"What happens if I need support from my partner? Can my family and I still get that financial assistance?"

Spousal Maintenance

There are circumstances following the breakdown of a relationship where a party can apply to the court for a periodic or lump sum payment by way of spousal maintenance. Whilst there are quite specific issues that need to be dealt with when making such applications, each case is examined by the court on its own merits. Your lawyer should be able to advise on the prospects of making a successful claim for this type of maintenance.

Adult Child Maintenance

Child Support is not payable to children over 18 years old. However, it is possible in some circumstances to apply on behalf of an adult child for financial assistance.

"Now that the property has been sorted out, how do I get a divorce?"

There is only one ground for divorce in Australia, which is that the marriage has broken down irretrievably, with the parties having separated for at least 12 months immediately before the application for divorce is filed. The courts are no longer interested in who might be responsible for the marriage breakdown.

Sometimes a couple can be regarded as having separated even if they have continued to live under the same roof but it will depend on the individual circumstances and the court will require proof of marriage breakdown during that time.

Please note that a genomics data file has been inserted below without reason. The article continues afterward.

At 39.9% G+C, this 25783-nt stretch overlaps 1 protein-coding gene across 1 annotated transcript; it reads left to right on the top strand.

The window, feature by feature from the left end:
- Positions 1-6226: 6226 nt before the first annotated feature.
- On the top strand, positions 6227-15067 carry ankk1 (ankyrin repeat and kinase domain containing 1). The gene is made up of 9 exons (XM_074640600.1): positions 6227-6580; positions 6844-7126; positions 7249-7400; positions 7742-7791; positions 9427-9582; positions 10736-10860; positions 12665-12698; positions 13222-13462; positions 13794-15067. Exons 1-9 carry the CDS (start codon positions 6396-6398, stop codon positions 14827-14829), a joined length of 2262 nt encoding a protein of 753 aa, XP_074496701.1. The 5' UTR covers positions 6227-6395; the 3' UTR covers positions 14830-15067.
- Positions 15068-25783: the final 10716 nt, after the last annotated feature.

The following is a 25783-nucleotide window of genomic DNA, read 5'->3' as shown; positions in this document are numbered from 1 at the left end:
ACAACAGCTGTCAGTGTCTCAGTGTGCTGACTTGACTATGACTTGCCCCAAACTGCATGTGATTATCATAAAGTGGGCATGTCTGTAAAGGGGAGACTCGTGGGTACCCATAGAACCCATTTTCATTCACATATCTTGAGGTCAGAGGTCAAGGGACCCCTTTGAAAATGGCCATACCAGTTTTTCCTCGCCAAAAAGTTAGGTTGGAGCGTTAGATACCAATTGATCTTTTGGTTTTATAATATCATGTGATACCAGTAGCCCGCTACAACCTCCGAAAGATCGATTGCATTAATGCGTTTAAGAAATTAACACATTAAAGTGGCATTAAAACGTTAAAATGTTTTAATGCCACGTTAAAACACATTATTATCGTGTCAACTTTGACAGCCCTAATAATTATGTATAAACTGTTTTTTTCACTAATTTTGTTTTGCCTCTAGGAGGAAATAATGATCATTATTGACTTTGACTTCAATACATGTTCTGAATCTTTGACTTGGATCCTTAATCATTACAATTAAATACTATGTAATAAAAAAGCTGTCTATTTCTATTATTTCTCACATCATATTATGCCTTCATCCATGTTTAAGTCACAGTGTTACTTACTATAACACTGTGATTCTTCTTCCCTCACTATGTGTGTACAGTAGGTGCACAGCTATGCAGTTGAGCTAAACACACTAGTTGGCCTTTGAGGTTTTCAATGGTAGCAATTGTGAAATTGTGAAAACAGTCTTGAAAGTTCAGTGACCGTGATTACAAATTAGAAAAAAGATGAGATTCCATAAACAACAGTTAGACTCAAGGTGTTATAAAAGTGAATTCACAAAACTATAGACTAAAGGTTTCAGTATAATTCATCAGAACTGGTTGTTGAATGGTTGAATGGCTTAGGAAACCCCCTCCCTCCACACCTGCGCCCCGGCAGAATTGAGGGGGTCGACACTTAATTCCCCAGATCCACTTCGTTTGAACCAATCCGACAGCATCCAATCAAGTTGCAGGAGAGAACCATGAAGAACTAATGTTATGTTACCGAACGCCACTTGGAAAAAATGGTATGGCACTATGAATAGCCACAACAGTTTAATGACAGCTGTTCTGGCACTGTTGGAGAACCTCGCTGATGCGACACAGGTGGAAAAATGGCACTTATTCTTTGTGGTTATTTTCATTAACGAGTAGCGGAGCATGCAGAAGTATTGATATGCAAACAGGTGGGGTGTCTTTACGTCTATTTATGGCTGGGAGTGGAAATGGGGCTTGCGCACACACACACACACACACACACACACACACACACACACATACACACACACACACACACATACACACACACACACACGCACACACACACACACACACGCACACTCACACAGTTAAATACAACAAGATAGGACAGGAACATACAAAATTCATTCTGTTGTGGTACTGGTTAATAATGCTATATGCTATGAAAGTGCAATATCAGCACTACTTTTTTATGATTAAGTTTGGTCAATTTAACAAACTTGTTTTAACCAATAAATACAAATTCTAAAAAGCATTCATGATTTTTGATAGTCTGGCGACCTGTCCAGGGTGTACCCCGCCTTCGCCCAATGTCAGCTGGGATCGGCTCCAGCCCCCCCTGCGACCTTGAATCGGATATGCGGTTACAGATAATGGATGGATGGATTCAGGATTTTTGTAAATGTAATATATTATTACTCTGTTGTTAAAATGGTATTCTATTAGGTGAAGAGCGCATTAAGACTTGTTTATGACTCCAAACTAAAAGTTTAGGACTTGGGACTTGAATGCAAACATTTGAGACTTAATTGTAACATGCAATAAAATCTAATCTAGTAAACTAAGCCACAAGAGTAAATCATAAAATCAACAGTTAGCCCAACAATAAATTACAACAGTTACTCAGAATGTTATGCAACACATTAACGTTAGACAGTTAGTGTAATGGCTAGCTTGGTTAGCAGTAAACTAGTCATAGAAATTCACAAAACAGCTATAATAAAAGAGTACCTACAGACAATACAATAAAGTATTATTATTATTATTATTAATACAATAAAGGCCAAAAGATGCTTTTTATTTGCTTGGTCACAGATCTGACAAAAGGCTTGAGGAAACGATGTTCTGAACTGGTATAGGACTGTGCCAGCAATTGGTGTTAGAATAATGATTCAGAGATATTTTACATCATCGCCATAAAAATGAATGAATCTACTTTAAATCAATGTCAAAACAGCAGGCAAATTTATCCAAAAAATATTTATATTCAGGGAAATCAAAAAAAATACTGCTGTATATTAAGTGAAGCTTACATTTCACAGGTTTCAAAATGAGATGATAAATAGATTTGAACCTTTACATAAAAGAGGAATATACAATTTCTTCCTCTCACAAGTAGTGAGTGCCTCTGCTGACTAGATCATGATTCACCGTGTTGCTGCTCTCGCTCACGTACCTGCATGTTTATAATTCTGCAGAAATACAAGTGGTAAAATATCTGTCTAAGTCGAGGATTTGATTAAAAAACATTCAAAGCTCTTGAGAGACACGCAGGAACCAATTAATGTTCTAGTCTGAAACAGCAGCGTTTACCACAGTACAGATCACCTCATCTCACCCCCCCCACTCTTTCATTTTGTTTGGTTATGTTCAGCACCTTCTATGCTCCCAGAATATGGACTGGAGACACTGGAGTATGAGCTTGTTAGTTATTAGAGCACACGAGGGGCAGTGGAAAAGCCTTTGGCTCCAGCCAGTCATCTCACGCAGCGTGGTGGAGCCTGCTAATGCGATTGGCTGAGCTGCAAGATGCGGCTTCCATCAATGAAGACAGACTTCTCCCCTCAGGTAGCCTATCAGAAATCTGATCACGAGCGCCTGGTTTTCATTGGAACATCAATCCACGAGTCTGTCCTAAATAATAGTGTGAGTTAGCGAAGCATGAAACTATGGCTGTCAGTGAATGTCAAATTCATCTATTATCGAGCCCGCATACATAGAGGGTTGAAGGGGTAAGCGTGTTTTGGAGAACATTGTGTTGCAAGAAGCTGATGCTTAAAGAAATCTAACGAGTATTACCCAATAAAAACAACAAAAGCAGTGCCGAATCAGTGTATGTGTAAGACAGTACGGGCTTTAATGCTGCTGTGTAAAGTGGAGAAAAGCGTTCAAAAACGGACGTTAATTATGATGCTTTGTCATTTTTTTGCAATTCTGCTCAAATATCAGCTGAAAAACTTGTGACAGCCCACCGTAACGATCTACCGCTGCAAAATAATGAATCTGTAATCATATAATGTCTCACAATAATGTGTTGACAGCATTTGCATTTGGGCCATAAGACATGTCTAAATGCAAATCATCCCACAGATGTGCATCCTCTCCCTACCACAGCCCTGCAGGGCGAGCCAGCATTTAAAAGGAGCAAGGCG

"What happens to the children...?"

The court has an overriding duty to consider what is in the best interests of any children and recognises the emotional impact of disputes on them.

Experience tells us of the wisdom in talking and working through issues, and using counselling and mediation services as the first step. Indeed, generally the Family Court requires parents to attempt to resolve any parenting disputes with the assistance of an accredited Dispute Resolution Practitioner before they apply to the Court to decide the matter. Exceptions would include where there has been family violence or where there is a risk of abuse. Your lawyer can assist in applying for Parenting Orders after Family Dispute Resolution (FDR) has been attempted or where an exemption to FDR is claimed.

Where parenting arrangements have been agreed between the parties, your lawyer should also be able to prepare the necessary application for Consent Orders, as well as assist others who may have played a significant role in a child's life, such as grandparents and other significant adults.

And finally, "How much is this going to cost me?"

Your lawyer should aim to keep costs to a minimum. The more amicable you and your ex can be, the better off you will both be financially and emotionally. Like most professionals, lawyers usually charge by the hour and your lawyer is required to give you an estimate of costs, based on your circumstances. Billing will often be done monthly to allow better control of the costs.

The content of this article is intended to provide a general guide to the subject matter. Specialist advice should be sought about your specific circumstances.